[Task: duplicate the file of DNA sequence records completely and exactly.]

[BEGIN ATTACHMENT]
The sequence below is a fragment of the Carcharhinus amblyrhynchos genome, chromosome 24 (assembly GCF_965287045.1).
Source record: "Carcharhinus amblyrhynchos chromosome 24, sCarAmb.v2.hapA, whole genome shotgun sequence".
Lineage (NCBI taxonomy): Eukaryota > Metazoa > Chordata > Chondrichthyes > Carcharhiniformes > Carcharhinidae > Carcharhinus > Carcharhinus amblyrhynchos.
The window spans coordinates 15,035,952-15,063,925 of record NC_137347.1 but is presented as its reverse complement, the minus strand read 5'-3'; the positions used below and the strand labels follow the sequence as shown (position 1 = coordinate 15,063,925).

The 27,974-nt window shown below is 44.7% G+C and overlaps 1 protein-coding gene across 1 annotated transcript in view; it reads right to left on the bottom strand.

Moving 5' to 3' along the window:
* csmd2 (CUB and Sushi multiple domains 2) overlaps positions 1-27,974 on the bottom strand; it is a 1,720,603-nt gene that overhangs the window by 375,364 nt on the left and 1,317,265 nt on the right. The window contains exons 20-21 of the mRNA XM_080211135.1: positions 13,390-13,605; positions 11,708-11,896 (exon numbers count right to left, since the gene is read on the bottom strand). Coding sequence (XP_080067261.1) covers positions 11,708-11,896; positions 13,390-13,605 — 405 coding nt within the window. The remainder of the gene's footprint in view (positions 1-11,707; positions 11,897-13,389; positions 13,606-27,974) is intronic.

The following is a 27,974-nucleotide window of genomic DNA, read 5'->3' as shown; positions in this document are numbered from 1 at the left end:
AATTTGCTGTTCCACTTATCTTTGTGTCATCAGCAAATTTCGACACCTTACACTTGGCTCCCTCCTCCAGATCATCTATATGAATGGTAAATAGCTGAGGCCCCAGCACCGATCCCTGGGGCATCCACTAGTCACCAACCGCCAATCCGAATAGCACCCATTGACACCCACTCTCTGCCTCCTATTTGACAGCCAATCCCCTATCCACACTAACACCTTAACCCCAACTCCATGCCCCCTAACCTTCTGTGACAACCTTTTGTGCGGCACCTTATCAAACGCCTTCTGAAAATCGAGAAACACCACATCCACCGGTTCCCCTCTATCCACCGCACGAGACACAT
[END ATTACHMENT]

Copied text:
The sequence below is a fragment of the Carcharhinus amblyrhynchos genome, chromosome 24 (assembly GCF_965287045.1).
Source record: "Carcharhinus amblyrhynchos chromosome 24, sCarAmb.v2.hapA, whole genome shotgun sequence".
Lineage (NCBI taxonomy): Eukaryota > Metazoa > Chordata > Chondrichthyes > Carcharhiniformes > Carcharhinidae > Carcharhinus > Carcharhinus amblyrhynchos.
The window spans coordinates 15,035,952-15,063,925 of record NC_137347.1 but is presented as its reverse complement, the minus strand read 5'-3'; the positions used below and the strand labels follow the sequence as shown (position 1 = coordinate 15,063,925).

The 27,974-nt window shown below is 44.7% G+C and overlaps 1 protein-coding gene across 1 annotated transcript in view; it reads right to left on the bottom strand.

Moving 5' to 3' along the window:
* csmd2 (CUB and Sushi multiple domains 2) overlaps positions 1-27,974 on the bottom strand; it is a 1,720,603-nt gene that overhangs the window by 375,364 nt on the left and 1,317,265 nt on the right. The window contains exons 20-21 of the mRNA XM_080211135.1: positions 13,390-13,605; positions 11,708-11,896 (exon numbers count right to left, since the gene is read on the bottom strand). Coding sequence (XP_080067261.1) covers positions 11,708-11,896; positions 13,390-13,605 — 405 coding nt within the window. The remainder of the gene's footprint in view (positions 1-11,707; positions 11,897-13,389; positions 13,606-27,974) is intronic.

The following is a 27,974-nucleotide window of genomic DNA, read 5'->3' as shown; positions in this document are numbered from 1 at the left end:
AATTTGCTGTTCCACTTATCTTTGTGTCATCAGCAAATTTCGACACCTTACACTTGGCTCCCTCCTCCAGATCATCTATATGAATGGTAAATAGCTGAGGCCCCAGCACCGATCCCTGGGGCATCCACTAGTCACCAACCGCCAATCCGAATAGCACCCATTGACACCCACTCTCTGCCTCCTATTTGACAGCCAATCCCCTATCCACACTAACACCTTAACCCCAACTCCATGCCCCCTAACCTTCTGTGACAACCTTTTGTGCGGCACCTTATCAAACGCCTTCTGAAAATCGAGAAACACCACATCCACCGGTTCCCCTCTATCCACCGCACGAGACACAT